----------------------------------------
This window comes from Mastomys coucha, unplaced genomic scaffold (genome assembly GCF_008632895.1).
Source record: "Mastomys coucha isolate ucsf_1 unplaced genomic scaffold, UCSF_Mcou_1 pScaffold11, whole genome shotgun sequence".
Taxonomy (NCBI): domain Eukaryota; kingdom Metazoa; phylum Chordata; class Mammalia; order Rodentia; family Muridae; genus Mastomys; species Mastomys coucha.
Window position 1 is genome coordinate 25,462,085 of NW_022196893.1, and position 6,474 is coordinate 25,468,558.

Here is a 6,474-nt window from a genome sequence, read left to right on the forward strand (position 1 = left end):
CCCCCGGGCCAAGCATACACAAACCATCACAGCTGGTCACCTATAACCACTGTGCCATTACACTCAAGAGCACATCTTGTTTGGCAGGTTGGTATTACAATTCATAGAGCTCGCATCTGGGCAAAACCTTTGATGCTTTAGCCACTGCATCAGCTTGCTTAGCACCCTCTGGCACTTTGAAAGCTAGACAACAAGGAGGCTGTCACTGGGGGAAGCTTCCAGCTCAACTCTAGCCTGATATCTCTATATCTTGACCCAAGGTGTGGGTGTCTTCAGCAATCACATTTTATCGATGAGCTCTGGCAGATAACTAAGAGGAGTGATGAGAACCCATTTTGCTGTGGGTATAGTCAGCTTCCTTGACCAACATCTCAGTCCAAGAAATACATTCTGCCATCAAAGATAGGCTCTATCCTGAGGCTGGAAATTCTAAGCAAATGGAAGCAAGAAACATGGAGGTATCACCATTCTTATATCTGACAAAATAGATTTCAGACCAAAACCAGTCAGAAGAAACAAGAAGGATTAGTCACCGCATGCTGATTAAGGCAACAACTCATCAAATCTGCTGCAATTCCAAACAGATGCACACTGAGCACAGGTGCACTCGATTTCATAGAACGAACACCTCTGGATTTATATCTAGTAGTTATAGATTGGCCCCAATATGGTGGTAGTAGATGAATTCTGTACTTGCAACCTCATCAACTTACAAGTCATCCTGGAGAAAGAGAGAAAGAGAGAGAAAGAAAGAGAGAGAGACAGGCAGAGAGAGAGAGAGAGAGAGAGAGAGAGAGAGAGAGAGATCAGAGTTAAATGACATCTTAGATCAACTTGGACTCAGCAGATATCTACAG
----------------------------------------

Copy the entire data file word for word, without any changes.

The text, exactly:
This window comes from Mastomys coucha, unplaced genomic scaffold (genome assembly GCF_008632895.1).
Source record: "Mastomys coucha isolate ucsf_1 unplaced genomic scaffold, UCSF_Mcou_1 pScaffold11, whole genome shotgun sequence".
Taxonomy (NCBI): domain Eukaryota; kingdom Metazoa; phylum Chordata; class Mammalia; order Rodentia; family Muridae; genus Mastomys; species Mastomys coucha.
Window position 1 is genome coordinate 25,462,085 of NW_022196893.1, and position 6,474 is coordinate 25,468,558.

Here is a 6,474-nt window from a genome sequence, read left to right on the forward strand (position 1 = left end):
CCCCCGGGCCAAGCATACACAAACCATCACAGCTGGTCACCTATAACCACTGTGCCATTACACTCAAGAGCACATCTTGTTTGGCAGGTTGGTATTACAATTCATAGAGCTCGCATCTGGGCAAAACCTTTGATGCTTTAGCCACTGCATCAGCTTGCTTAGCACCCTCTGGCACTTTGAAAGCTAGACAACAAGGAGGCTGTCACTGGGGGAAGCTTCCAGCTCAACTCTAGCCTGATATCTCTATATCTTGACCCAAGGTGTGGGTGTCTTCAGCAATCACATTTTATCGATGAGCTCTGGCAGATAACTAAGAGGAGTGATGAGAACCCATTTTGCTGTGGGTATAGTCAGCTTCCTTGACCAACATCTCAGTCCAAGAAATACATTCTGCCATCAAAGATAGGCTCTATCCTGAGGCTGGAAATTCTAAGCAAATGGAAGCAAGAAACATGGAGGTATCACCATTCTTATATCTGACAAAATAGATTTCAGACCAAAACCAGTCAGAAGAAACAAGAAGGATTAGTCACCGCATGCTGATTAAGGCAACAACTCATCAAATCTGCTGCAATTCCAAACAGATGCACACTGAGCACAGGTGCACTCGATTTCATAGAACGAACACCTCTGGATTTATATCTAGTAGTTATAGATTGGCCCCAATATGGTGGTAGTAGATGAATTCTGTACTTGCAACCTCATCAACTTACAAGTCATCCTGGAGAAAGAGAGAAAGAGAGAGAAAGAAAGAGAGAGAGACAGGCAGAGAGAGAGAGAGAGAGAGAGAGAGAGAGAGAGAGAGATCAGAGTTAAATGACATCTTAGATCAACTTGGACTCAGCAGATATCTACAG